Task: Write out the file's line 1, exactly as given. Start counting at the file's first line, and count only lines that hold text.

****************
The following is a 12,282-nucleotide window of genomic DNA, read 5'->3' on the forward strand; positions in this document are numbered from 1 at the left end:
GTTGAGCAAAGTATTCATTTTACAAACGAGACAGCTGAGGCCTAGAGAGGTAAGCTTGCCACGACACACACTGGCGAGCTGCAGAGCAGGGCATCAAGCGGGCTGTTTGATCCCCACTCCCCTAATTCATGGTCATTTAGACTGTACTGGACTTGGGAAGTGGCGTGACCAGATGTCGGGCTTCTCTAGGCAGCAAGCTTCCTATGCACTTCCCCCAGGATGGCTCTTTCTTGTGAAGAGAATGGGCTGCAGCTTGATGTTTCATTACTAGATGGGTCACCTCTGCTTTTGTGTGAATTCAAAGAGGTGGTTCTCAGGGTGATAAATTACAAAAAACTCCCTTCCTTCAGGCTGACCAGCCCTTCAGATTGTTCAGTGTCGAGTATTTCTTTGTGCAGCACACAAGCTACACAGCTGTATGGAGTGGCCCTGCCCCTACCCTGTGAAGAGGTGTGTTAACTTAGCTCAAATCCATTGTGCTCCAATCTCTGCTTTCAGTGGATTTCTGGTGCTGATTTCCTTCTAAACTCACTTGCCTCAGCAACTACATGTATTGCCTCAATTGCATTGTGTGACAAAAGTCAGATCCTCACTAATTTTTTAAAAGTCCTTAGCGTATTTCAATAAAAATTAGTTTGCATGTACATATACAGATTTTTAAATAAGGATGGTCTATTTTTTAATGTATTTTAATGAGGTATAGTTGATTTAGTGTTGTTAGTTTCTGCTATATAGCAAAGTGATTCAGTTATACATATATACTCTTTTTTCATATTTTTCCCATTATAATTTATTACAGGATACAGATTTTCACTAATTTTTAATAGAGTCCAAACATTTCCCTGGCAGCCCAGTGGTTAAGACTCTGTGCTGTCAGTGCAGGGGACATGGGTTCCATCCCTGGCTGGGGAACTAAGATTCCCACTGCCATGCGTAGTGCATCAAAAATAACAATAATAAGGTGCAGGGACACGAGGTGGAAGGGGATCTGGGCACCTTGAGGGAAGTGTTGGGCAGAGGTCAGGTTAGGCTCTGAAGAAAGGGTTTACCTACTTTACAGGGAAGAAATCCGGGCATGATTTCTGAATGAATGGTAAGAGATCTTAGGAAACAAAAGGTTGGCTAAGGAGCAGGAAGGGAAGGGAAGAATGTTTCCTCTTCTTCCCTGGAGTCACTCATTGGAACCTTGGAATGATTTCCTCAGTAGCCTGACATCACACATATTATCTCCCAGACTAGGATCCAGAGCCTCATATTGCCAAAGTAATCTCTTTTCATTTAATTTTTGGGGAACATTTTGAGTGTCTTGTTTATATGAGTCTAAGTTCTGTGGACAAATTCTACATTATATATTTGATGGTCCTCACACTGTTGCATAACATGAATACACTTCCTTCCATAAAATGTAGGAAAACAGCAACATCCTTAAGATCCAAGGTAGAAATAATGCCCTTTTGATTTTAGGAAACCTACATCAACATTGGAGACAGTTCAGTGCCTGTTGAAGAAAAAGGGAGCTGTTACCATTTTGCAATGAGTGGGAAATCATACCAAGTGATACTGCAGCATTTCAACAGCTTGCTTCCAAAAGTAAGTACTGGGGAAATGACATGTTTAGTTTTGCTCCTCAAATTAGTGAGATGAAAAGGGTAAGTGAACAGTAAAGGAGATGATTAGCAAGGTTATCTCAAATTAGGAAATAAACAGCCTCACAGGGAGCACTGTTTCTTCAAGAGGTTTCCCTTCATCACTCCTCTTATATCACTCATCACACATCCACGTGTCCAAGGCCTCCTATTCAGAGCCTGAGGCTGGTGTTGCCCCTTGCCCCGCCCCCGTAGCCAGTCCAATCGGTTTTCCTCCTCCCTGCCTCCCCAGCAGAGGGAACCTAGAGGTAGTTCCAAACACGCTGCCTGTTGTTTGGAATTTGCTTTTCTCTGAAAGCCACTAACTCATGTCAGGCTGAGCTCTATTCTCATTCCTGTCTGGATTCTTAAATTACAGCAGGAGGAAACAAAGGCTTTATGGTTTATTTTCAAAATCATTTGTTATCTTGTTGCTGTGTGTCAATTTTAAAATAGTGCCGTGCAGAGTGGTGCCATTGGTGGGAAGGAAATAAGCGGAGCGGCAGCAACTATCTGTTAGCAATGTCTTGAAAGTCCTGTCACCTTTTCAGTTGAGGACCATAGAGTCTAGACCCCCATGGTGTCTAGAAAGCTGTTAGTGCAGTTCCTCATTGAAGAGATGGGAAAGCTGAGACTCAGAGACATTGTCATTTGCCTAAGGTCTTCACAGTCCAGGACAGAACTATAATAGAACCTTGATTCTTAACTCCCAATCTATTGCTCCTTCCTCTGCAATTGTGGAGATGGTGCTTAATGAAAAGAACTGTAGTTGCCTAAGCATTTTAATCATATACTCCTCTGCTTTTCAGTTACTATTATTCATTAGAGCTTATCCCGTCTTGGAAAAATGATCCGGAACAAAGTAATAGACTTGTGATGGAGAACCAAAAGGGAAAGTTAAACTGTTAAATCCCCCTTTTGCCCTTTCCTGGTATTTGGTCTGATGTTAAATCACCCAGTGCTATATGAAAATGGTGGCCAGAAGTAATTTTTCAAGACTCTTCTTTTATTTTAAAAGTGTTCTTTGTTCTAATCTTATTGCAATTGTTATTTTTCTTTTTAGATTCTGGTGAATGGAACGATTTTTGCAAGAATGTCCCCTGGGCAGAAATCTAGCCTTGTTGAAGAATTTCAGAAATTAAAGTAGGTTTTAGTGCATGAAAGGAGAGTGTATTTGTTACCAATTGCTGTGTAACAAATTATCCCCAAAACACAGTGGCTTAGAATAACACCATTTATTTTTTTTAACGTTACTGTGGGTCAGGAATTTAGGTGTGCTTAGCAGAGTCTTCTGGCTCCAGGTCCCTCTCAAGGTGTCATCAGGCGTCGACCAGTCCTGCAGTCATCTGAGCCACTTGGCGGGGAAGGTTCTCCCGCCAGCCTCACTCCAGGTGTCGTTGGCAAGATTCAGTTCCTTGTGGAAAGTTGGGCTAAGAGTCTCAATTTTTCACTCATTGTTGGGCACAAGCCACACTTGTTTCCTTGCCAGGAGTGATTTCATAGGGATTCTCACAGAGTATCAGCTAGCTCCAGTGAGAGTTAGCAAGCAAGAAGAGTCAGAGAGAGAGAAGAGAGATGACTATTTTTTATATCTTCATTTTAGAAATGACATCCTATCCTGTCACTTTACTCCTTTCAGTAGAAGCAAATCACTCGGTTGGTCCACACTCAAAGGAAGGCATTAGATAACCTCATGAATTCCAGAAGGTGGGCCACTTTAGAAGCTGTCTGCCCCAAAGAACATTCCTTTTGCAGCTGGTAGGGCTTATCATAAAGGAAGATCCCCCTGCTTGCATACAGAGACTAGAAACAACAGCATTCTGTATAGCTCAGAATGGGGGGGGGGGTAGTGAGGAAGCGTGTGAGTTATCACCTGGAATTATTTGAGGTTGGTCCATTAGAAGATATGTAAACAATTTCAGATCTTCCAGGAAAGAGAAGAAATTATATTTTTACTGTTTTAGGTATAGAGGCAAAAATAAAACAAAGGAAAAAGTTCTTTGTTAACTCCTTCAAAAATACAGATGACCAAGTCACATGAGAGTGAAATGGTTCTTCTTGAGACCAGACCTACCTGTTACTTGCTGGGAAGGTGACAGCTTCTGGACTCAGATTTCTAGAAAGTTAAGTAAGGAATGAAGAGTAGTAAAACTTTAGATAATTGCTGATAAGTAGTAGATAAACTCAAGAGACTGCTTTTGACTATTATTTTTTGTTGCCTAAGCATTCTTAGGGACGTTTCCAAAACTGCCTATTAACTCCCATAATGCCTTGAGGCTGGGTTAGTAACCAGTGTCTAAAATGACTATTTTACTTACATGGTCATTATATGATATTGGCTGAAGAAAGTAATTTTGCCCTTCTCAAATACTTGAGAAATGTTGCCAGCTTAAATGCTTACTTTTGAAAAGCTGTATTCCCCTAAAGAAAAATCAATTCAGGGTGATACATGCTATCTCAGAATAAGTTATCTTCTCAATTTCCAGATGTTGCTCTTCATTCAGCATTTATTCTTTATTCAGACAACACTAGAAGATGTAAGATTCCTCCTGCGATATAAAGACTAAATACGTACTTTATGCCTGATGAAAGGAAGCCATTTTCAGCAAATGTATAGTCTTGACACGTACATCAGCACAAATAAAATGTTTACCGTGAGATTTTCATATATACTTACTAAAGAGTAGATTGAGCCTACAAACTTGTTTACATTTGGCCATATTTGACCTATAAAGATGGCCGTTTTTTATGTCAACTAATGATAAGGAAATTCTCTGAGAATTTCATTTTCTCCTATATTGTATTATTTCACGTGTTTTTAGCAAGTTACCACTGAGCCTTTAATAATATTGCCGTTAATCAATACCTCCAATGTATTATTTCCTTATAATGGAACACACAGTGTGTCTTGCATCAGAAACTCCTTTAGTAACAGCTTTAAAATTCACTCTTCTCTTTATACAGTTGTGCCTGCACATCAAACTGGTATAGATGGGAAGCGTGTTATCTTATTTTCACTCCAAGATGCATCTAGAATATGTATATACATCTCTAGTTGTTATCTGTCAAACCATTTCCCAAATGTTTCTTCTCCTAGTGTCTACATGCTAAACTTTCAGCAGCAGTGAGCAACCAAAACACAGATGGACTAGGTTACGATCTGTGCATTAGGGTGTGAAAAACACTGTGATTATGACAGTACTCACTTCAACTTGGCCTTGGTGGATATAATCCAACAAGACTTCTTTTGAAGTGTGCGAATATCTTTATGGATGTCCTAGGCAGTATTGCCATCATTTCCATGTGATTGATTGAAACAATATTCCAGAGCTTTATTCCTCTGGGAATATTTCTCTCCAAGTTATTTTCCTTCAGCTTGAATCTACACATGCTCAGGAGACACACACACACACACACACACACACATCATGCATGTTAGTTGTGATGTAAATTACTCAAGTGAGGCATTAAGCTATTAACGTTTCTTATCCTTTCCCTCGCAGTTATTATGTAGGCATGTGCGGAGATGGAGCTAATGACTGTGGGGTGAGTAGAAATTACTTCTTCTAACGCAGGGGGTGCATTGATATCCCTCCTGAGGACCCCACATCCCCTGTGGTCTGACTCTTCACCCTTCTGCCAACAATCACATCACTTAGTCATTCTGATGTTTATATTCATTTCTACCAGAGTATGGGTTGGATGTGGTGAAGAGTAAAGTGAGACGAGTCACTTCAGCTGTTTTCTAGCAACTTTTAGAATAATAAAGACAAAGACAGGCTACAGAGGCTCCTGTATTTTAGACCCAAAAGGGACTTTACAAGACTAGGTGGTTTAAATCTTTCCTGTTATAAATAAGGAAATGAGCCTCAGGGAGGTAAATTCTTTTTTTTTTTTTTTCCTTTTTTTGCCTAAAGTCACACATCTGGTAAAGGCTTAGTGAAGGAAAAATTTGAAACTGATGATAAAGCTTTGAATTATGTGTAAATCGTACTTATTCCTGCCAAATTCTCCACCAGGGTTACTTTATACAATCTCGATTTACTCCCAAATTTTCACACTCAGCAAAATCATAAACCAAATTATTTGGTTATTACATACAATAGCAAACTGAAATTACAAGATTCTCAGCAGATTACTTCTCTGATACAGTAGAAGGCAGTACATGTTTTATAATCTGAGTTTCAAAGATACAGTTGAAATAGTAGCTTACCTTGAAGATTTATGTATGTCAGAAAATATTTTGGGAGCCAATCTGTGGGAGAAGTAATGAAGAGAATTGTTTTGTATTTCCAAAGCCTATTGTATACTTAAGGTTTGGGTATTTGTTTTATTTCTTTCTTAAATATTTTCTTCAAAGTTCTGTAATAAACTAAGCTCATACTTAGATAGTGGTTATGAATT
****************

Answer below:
The following is a 12,282-nucleotide window of genomic DNA, read 5'->3' on the forward strand; positions in this document are numbered from 1 at the left end: